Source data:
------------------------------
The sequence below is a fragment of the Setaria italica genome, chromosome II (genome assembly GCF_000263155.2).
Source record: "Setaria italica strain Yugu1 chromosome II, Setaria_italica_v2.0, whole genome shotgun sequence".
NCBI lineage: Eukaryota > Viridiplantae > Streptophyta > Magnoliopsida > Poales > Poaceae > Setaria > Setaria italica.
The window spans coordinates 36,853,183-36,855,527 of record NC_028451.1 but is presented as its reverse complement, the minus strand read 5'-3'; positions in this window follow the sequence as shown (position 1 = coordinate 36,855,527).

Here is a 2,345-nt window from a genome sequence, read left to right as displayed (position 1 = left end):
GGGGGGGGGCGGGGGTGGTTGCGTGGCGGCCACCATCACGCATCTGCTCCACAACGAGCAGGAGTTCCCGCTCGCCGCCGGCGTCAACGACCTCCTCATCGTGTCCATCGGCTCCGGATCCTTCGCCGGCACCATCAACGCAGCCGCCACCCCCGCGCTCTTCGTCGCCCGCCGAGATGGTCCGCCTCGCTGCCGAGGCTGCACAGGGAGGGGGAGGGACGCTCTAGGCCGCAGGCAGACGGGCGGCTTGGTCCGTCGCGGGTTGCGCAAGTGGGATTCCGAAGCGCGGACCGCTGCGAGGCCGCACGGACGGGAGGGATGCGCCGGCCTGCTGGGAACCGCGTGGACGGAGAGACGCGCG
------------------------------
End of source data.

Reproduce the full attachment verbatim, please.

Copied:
The sequence below is a fragment of the Setaria italica genome, chromosome II (genome assembly GCF_000263155.2).
Source record: "Setaria italica strain Yugu1 chromosome II, Setaria_italica_v2.0, whole genome shotgun sequence".
NCBI lineage: Eukaryota > Viridiplantae > Streptophyta > Magnoliopsida > Poales > Poaceae > Setaria > Setaria italica.
The window spans coordinates 36,853,183-36,855,527 of record NC_028451.1 but is presented as its reverse complement, the minus strand read 5'-3'; positions in this window follow the sequence as shown (position 1 = coordinate 36,855,527).

Here is a 2,345-nt window from a genome sequence, read left to right as displayed (position 1 = left end):
GGGGGGGGGCGGGGGTGGTTGCGTGGCGGCCACCATCACGCATCTGCTCCACAACGAGCAGGAGTTCCCGCTCGCCGCCGGCGTCAACGACCTCCTCATCGTGTCCATCGGCTCCGGATCCTTCGCCGGCACCATCAACGCAGCCGCCACCCCCGCGCTCTTCGTCGCCCGCCGAGATGGTCCGCCTCGCTGCCGAGGCTGCACAGGGAGGGGGAGGGACGCTCTAGGCCGCAGGCAGACGGGCGGCTTGGTCCGTCGCGGGTTGCGCAAGTGGGATTCCGAAGCGCGGACCGCTGCGAGGCCGCACGGACGGGAGGGATGCGCCGGCCTGCTGGGAACCGCGTGGACGGAGAGACGCGCG